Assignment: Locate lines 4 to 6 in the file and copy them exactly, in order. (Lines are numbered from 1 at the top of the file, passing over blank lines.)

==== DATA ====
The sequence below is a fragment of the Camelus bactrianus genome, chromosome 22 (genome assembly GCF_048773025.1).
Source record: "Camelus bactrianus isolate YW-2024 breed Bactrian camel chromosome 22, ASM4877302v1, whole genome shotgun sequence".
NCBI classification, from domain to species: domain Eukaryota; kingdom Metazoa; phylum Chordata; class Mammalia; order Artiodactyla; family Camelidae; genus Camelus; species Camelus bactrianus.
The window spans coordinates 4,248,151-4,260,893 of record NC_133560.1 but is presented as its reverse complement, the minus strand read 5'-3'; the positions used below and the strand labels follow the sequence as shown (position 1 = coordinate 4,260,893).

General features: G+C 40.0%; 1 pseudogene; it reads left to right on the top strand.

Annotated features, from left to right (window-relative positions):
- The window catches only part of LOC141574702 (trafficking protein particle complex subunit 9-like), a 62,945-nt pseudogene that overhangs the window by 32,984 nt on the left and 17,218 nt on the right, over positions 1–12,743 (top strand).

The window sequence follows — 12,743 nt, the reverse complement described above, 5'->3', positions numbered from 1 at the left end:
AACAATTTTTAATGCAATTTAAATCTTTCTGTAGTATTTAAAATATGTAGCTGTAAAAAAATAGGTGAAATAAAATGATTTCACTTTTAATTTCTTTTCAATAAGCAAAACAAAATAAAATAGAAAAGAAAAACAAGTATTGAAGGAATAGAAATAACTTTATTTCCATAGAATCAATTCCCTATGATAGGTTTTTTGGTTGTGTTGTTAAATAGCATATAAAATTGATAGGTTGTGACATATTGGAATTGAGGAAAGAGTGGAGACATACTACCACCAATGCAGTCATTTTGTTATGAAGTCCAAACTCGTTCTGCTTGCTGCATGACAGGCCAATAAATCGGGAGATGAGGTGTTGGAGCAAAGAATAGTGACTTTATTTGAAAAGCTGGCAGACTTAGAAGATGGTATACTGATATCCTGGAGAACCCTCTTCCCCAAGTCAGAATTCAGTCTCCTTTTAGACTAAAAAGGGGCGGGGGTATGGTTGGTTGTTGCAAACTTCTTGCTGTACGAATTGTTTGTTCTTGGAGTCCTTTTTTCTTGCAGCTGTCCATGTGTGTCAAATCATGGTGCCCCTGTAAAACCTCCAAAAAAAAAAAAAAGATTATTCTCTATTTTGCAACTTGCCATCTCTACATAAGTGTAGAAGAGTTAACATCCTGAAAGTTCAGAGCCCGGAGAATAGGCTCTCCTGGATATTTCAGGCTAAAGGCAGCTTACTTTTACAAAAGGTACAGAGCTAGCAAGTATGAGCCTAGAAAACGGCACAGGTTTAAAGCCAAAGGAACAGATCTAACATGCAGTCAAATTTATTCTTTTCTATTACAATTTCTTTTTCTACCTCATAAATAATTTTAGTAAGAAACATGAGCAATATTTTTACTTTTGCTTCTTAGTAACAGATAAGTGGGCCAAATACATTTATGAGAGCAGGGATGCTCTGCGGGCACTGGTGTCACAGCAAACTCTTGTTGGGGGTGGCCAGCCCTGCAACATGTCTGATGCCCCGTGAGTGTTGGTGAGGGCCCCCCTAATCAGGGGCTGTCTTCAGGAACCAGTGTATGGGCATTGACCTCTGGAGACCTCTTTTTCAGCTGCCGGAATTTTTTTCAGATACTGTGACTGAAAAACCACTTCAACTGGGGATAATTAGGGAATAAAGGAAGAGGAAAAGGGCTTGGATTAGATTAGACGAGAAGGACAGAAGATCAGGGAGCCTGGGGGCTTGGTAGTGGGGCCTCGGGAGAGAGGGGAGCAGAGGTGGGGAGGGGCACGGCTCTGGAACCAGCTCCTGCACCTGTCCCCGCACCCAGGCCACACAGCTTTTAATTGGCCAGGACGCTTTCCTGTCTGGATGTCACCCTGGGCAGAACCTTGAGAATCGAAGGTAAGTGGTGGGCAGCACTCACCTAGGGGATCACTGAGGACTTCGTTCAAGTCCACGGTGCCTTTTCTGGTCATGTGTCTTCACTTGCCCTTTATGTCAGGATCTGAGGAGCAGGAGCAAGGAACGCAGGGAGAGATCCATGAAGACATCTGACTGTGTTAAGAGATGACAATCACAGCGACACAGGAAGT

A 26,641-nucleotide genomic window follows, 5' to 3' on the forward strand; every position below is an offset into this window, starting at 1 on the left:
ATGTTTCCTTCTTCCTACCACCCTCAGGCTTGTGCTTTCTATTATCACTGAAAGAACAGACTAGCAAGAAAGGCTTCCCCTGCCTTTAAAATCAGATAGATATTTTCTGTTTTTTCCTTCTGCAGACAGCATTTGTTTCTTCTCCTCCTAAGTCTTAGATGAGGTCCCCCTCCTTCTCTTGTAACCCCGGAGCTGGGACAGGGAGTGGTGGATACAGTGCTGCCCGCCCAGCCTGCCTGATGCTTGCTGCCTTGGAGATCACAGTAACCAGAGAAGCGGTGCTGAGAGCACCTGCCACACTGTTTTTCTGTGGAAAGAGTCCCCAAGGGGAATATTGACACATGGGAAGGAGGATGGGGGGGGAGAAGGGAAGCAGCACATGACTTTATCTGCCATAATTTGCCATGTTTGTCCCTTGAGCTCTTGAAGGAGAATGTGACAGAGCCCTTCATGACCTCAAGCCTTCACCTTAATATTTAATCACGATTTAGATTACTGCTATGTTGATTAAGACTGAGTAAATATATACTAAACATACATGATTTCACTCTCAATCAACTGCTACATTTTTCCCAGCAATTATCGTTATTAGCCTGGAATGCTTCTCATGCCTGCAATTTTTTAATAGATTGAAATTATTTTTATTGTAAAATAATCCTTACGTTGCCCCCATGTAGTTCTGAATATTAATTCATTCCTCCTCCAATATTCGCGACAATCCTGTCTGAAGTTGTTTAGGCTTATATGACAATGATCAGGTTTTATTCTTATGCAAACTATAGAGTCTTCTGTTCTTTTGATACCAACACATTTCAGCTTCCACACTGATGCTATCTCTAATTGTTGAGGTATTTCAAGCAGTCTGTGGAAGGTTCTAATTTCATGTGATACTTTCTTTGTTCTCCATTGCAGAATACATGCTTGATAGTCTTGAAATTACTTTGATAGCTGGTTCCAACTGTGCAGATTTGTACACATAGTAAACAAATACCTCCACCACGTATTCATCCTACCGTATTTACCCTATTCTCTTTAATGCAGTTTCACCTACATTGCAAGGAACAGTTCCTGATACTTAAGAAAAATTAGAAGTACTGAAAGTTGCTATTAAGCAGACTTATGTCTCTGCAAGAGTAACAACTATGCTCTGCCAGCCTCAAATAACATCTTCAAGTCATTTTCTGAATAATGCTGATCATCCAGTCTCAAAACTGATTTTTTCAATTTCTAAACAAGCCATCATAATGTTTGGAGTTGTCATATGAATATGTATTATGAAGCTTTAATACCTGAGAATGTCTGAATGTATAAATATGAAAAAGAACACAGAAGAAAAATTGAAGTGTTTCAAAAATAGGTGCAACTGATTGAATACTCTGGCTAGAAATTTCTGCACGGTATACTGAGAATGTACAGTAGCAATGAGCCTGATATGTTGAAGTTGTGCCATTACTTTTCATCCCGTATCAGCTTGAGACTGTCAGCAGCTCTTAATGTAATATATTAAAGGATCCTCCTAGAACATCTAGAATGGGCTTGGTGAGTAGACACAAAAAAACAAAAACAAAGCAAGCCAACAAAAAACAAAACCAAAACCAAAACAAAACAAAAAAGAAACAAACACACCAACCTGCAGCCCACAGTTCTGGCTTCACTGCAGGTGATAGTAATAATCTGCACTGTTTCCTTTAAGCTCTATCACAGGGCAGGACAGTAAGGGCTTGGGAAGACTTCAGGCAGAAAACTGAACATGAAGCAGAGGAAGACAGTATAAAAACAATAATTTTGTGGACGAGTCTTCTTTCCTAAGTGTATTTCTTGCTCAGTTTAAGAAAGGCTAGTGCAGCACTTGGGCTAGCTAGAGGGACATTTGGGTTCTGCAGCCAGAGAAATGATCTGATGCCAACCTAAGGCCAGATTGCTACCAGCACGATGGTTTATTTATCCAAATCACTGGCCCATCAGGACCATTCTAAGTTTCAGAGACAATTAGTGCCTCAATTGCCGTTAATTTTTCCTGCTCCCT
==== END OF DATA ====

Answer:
The window spans coordinates 4,248,151-4,260,893 of record NC_133560.1 but is presented as its reverse complement, the minus strand read 5'-3'; the positions used below and the strand labels follow the sequence as shown (position 1 = coordinate 4,260,893).

General features: G+C 40.0%; 1 pseudogene; it reads left to right on the top strand.

Annotated features, from left to right (window-relative positions):